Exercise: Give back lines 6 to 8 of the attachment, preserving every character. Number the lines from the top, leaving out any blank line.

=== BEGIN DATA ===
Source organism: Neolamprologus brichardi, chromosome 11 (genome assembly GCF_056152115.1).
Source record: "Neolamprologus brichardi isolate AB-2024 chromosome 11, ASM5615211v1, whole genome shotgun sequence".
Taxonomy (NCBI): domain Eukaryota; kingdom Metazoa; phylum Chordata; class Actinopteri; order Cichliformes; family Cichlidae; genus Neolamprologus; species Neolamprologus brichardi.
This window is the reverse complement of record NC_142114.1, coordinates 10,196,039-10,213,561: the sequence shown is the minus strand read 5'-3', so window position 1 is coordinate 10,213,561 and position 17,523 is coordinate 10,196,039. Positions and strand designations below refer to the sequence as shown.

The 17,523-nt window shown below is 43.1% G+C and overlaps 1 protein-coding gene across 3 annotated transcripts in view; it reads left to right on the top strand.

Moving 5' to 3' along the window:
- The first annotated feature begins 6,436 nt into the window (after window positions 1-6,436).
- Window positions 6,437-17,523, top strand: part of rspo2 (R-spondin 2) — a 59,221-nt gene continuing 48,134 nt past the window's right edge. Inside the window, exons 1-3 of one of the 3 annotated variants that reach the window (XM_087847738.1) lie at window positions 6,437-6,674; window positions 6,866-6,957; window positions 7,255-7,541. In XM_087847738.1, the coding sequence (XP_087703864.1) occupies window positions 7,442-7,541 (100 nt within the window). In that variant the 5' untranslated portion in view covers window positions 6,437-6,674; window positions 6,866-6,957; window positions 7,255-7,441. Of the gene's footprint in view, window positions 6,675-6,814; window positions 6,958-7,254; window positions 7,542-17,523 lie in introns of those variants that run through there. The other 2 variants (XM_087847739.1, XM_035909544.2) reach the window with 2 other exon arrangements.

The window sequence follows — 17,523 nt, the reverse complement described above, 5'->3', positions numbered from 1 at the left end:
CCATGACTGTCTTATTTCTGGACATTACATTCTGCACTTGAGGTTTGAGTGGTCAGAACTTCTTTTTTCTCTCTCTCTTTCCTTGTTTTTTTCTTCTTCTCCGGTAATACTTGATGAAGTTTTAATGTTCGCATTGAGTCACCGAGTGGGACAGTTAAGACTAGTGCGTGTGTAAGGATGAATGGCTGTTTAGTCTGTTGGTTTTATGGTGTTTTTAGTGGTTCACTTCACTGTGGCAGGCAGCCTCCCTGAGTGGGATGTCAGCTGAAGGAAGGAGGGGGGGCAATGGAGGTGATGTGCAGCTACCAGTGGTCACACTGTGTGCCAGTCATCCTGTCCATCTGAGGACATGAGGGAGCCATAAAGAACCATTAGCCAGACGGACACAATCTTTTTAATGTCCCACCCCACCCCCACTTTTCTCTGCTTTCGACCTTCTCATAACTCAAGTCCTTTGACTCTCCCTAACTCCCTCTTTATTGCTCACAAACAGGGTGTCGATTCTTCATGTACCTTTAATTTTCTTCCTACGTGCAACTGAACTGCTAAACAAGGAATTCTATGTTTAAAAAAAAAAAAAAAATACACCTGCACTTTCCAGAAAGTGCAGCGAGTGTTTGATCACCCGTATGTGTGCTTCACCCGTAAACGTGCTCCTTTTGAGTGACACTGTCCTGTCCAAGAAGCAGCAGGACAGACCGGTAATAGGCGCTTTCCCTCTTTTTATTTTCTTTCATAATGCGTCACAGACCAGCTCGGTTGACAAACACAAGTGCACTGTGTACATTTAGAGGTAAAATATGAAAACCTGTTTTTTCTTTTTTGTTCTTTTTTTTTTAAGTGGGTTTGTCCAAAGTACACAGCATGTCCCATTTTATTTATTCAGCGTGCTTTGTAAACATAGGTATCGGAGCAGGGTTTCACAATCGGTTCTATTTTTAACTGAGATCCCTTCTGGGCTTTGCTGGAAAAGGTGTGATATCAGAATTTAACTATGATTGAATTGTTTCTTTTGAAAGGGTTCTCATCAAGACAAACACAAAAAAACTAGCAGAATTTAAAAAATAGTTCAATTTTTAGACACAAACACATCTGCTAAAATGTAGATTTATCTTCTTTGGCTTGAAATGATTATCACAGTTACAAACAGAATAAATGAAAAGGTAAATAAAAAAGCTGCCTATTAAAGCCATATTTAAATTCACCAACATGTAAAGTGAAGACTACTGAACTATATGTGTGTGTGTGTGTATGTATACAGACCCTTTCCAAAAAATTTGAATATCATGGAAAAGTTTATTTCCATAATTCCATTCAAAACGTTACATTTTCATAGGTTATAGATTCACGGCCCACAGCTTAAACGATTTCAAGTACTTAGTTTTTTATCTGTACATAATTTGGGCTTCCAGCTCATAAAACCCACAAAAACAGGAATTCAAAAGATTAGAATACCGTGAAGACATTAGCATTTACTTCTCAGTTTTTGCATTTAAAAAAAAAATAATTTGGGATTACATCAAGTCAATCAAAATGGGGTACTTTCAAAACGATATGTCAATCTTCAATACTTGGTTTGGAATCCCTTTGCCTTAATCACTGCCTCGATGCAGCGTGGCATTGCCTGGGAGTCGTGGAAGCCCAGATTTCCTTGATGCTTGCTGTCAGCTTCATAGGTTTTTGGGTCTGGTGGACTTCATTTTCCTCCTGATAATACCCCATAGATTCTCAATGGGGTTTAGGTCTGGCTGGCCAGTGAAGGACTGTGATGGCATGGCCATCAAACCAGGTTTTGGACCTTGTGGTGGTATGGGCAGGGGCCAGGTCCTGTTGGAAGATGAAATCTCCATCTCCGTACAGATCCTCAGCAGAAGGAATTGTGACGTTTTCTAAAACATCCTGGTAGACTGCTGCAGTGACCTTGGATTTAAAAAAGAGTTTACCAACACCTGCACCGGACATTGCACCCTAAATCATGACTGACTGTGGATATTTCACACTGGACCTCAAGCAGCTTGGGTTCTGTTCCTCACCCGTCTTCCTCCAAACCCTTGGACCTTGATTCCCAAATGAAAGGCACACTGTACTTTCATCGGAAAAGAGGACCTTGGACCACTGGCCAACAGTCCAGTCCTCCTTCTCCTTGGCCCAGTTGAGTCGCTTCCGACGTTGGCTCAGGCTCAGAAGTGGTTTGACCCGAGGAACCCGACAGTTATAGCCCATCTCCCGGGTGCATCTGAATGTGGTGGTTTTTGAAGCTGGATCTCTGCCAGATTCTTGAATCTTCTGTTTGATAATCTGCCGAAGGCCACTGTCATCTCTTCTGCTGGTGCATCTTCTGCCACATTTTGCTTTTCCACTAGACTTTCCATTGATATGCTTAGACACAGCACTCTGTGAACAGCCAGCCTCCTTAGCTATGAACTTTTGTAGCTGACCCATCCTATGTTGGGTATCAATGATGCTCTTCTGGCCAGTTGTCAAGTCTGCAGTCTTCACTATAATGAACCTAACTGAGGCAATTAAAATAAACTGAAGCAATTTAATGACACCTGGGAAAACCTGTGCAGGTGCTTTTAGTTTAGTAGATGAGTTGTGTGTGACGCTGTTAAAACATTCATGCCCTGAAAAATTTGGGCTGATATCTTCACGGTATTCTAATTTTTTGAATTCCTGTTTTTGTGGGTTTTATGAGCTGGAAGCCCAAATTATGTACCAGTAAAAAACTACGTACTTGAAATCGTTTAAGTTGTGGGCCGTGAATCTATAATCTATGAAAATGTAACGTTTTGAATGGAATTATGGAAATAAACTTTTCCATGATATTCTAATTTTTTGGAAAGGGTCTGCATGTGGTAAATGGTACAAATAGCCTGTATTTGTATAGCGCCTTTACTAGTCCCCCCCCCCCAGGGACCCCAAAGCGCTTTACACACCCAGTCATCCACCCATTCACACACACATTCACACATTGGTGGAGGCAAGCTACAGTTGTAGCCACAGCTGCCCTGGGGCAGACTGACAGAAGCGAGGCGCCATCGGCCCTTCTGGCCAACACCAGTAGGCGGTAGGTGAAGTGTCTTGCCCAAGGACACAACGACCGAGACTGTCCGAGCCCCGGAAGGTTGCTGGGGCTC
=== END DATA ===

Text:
Moving 5' to 3' along the window:
- The first annotated feature begins 6,436 nt into the window (after window positions 1-6,436).
- Window positions 6,437-17,523, top strand: part of rspo2 (R-spondin 2) — a 59,221-nt gene continuing 48,134 nt past the window's right edge. Inside the window, exons 1-3 of one of the 3 annotated variants that reach the window (XM_087847738.1) lie at window positions 6,437-6,674; window positions 6,866-6,957; window positions 7,255-7,541. In XM_087847738.1, the coding sequence (XP_087703864.1) occupies window positions 7,442-7,541 (100 nt within the window). In that variant the 5' untranslated portion in view covers window positions 6,437-6,674; window positions 6,866-6,957; window positions 7,255-7,441. Of the gene's footprint in view, window positions 6,675-6,814; window positions 6,958-7,254; window positions 7,542-17,523 lie in introns of those variants that run through there. The other 2 variants (XM_087847739.1, XM_035909544.2) reach the window with 2 other exon arrangements.